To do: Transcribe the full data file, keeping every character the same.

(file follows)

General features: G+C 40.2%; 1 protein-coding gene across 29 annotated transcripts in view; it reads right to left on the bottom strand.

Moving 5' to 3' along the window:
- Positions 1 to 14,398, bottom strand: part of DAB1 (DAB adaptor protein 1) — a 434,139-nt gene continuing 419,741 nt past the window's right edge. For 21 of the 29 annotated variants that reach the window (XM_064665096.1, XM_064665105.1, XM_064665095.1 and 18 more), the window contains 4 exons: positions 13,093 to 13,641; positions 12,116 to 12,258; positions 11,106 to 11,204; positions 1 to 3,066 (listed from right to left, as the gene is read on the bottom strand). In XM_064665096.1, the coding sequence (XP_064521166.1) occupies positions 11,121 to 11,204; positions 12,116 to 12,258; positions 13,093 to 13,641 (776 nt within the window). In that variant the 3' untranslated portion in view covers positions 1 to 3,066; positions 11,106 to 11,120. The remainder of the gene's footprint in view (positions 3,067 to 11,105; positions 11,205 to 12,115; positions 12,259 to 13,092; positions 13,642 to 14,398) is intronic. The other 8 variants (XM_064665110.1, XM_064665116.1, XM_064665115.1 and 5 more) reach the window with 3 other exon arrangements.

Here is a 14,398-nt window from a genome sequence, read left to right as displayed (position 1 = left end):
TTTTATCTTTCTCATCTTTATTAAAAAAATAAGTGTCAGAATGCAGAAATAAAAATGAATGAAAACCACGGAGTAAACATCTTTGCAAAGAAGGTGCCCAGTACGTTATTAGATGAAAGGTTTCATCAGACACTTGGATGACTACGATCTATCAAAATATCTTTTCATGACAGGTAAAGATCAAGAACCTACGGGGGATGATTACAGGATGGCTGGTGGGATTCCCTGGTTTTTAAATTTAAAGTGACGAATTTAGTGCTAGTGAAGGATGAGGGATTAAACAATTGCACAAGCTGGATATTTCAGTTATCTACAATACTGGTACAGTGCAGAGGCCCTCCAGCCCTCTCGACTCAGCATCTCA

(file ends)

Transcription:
General features: G+C 40.2%; 1 protein-coding gene across 29 annotated transcripts in view; it reads right to left on the bottom strand.

Moving 5' to 3' along the window:
- Positions 1 to 14,398, bottom strand: part of DAB1 (DAB adaptor protein 1) — a 434,139-nt gene continuing 419,741 nt past the window's right edge. For 21 of the 29 annotated variants that reach the window (XM_064665096.1, XM_064665105.1, XM_064665095.1 and 18 more), the window contains 4 exons: positions 13,093 to 13,641; positions 12,116 to 12,258; positions 11,106 to 11,204; positions 1 to 3,066 (listed from right to left, as the gene is read on the bottom strand). In XM_064665096.1, the coding sequence (XP_064521166.1) occupies positions 11,121 to 11,204; positions 12,116 to 12,258; positions 13,093 to 13,641 (776 nt within the window). In that variant the 3' untranslated portion in view covers positions 1 to 3,066; positions 11,106 to 11,120. The remainder of the gene's footprint in view (positions 3,067 to 11,105; positions 11,205 to 12,115; positions 12,259 to 13,092; positions 13,642 to 14,398) is intronic. The other 8 variants (XM_064665110.1, XM_064665116.1, XM_064665115.1 and 5 more) reach the window with 3 other exon arrangements.

Here is a 14,398-nt window from a genome sequence, read left to right as displayed (position 1 = left end):
TTTTATCTTTCTCATCTTTATTAAAAAAATAAGTGTCAGAATGCAGAAATAAAAATGAATGAAAACCACGGAGTAAACATCTTTGCAAAGAAGGTGCCCAGTACGTTATTAGATGAAAGGTTTCATCAGACACTTGGATGACTACGATCTATCAAAATATCTTTTCATGACAGGTAAAGATCAAGAACCTACGGGGGATGATTACAGGATGGCTGGTGGGATTCCCTGGTTTTTAAATTTAAAGTGACGAATTTAGTGCTAGTGAAGGATGAGGGATTAAACAATTGCACAAGCTGGATATTTCAGTTATCTACAATACTGGTACAGTGCAGAGGCCCTCCAGCCCTCTCGACTCAGCATCTCA